Every morning my wife and I fight with my 2-year-old daughter, Ellie, to get her to brush her teeth. She squeezes her mouth shut and squirms, as we try to find a small crack in her lips to fit the toothbrush into her mouth. We make the toothbrush an airplane coming in for a landing, complete with whooshing airplane noises. Sometimes, it takes my wife and I working in tandem to get Ellie’s teeth brushed. Sometimes, we even use toothpaste. We plead with Ellie, telling her that her teeth will fall out and that she will have stinky breath.
I think about the struggles I have with brushing Ellie’s teeth, as I work to collect signatures for the Voters First petition drive, which seeks to create a bi-partisan committee of non-elected officials to redraw US Congressional Districts.
Let me be clear: My wife and I do not hold people down and force them to sign petitions or turn the petition into an airplane and fly it towards people to sign it (though the latter may be worth a try).
Nevertheless, I do see some similarities between the brushing teeth and gathering signatures.
Many Ohioans don’t understand the need for the Voters First Amendment any more than Ellie understands the need for good oral hygiene. But in either case, not to decide is to decide — to endorse the status quo that has the foxes from guarding the henhouse, drawing districts in secret to ensure wins for themselves and their party. And who wants to support politicians who are rigging the system with crazy-looking legislative districts designed to keep one party in power.
Many Ohioans do not realize that with our current system, the winner of the November election is already determined by the primaries — by politicians who are likely to be too far to the left or the right of the majority of their constituents and out-of-touch with the general public.
Just as making a child brush his/her teeth is obviously a good thing, the Voters First proposal is clearly better than our current system of drawing lines. It’s intuitively more fair, transparent and non-partisan. I’ve collected signatures from people who have only ever voted Republican, as well as from people who have only ever voted Democrat. Regardless of party, people understand that competitive races benefit everybody.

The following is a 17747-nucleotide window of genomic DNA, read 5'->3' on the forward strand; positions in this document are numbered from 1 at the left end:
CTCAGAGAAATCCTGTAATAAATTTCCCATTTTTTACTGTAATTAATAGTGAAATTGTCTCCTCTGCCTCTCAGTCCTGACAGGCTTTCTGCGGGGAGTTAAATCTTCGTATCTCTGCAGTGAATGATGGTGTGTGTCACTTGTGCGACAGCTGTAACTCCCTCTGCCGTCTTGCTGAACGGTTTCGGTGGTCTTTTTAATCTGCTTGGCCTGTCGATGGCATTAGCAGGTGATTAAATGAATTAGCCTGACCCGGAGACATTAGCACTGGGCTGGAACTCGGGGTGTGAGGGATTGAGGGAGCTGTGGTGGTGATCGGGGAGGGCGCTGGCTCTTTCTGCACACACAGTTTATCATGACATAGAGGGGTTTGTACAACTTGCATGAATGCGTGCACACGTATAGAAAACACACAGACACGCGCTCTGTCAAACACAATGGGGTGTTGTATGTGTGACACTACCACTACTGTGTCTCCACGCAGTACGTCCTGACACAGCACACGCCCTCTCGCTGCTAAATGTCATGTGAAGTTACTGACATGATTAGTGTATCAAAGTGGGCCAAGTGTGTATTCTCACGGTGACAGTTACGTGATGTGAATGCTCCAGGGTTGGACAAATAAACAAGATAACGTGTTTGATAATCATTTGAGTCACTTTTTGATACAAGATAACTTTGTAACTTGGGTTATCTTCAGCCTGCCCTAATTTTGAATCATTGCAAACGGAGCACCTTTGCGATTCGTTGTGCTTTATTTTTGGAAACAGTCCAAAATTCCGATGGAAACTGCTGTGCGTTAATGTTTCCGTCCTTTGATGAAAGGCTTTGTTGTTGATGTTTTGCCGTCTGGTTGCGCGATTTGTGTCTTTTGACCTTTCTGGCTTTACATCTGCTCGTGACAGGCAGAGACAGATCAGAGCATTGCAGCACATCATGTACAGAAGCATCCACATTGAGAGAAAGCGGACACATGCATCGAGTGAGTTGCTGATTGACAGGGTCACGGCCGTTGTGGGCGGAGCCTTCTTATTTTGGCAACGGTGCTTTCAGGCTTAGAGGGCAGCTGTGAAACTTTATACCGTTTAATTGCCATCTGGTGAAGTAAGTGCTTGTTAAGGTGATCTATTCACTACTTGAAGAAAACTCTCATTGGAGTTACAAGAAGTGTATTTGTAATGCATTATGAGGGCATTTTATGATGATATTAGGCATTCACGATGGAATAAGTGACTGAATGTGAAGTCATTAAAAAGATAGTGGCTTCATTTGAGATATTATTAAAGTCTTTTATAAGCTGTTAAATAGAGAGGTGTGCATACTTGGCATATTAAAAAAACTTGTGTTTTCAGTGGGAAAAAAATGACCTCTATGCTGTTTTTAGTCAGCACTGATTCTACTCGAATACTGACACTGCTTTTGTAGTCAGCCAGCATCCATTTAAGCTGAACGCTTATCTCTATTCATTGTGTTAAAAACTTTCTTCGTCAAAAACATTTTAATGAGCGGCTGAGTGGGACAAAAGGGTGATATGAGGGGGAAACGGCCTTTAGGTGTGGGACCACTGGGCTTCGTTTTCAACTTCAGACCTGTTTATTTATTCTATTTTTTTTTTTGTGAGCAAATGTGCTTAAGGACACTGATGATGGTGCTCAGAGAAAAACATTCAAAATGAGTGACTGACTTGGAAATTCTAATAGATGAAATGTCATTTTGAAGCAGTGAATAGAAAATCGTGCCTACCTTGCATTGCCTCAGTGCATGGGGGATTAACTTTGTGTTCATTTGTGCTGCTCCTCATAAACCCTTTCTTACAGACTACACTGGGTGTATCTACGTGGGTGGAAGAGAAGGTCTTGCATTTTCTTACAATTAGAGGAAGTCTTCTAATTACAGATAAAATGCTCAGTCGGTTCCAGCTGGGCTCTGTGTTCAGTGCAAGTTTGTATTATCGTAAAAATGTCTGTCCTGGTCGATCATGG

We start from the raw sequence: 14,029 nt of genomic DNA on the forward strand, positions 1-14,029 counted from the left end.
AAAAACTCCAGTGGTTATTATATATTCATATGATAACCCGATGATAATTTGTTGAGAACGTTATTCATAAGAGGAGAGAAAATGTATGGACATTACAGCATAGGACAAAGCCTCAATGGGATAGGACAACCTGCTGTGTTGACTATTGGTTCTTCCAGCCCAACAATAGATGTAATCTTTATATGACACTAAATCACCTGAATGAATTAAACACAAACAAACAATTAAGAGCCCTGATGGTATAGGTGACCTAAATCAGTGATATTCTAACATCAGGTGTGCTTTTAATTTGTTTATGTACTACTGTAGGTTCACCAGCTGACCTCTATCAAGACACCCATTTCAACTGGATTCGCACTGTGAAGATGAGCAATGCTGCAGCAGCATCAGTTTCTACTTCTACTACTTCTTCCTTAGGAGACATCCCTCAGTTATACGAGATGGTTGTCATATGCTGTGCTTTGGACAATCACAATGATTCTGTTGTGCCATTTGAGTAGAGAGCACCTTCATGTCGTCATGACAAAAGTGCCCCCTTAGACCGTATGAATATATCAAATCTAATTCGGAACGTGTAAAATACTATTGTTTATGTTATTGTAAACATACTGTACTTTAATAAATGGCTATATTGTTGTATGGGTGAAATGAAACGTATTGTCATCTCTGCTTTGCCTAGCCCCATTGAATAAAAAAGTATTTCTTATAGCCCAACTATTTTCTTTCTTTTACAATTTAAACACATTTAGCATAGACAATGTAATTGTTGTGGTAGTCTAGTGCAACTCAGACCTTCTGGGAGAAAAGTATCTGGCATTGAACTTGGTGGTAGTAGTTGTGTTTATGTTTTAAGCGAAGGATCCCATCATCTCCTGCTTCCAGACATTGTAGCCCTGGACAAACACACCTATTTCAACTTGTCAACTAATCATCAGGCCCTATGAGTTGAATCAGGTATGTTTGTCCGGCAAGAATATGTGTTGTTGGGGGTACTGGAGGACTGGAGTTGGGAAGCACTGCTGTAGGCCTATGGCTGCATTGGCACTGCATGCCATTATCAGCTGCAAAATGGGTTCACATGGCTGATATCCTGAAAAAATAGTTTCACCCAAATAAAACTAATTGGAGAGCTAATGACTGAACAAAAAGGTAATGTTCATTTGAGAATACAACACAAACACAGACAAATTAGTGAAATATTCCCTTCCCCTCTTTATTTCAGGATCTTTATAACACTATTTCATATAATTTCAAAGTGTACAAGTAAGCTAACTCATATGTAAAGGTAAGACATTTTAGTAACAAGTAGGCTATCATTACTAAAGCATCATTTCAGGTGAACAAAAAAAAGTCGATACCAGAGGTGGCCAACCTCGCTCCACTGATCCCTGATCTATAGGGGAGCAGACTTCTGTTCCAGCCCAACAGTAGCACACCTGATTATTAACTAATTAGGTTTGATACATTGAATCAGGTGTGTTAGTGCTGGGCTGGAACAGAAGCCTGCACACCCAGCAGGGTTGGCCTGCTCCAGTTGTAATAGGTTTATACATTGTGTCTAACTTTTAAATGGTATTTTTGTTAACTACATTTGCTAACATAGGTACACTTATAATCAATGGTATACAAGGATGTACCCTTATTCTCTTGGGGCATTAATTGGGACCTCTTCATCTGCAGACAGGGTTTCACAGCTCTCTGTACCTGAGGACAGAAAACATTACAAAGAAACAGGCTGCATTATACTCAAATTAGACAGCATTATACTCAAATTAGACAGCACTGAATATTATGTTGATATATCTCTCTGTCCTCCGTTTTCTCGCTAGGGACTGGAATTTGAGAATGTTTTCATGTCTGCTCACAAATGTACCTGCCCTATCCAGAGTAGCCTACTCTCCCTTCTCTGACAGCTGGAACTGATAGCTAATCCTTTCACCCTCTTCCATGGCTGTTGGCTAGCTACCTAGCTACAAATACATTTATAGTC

But unlike with Senate Bill 5, which aroused so much passion in people that they actually sought me out to sign my petition, not as many people make themselves available to sign the Voters First petition. Not because they disagree with the proposal, but because they see it as an “innocuous” little problem, which could not be further from the truth. Once I talk to people about the Voters First proposal, they are glad to sign. I explain that rigged districts are a long-lasting problem that affect nearly every piece of legislation. I ask them to look back to SB 5 because it was a perfect example of what happens when extreme and out-of-touch politicians are elected.
All Ohioans need to make signing the Voters First petition their highest priority.
We can do this. We can take back our voice and vote this November, but first we need to circulate petitions and gather signatures to get the Voters First proposal on the ballot.
So just as I remain vigilant about removing tartar, bacteria and general stinky breath from my Ellie’s mouth, I am committed to the effort to collecting the 386,000 by the July 4 deadline to submit signatures to the state. Together we can do it. Now!
By Dan Greenberg, Sylvania Education Association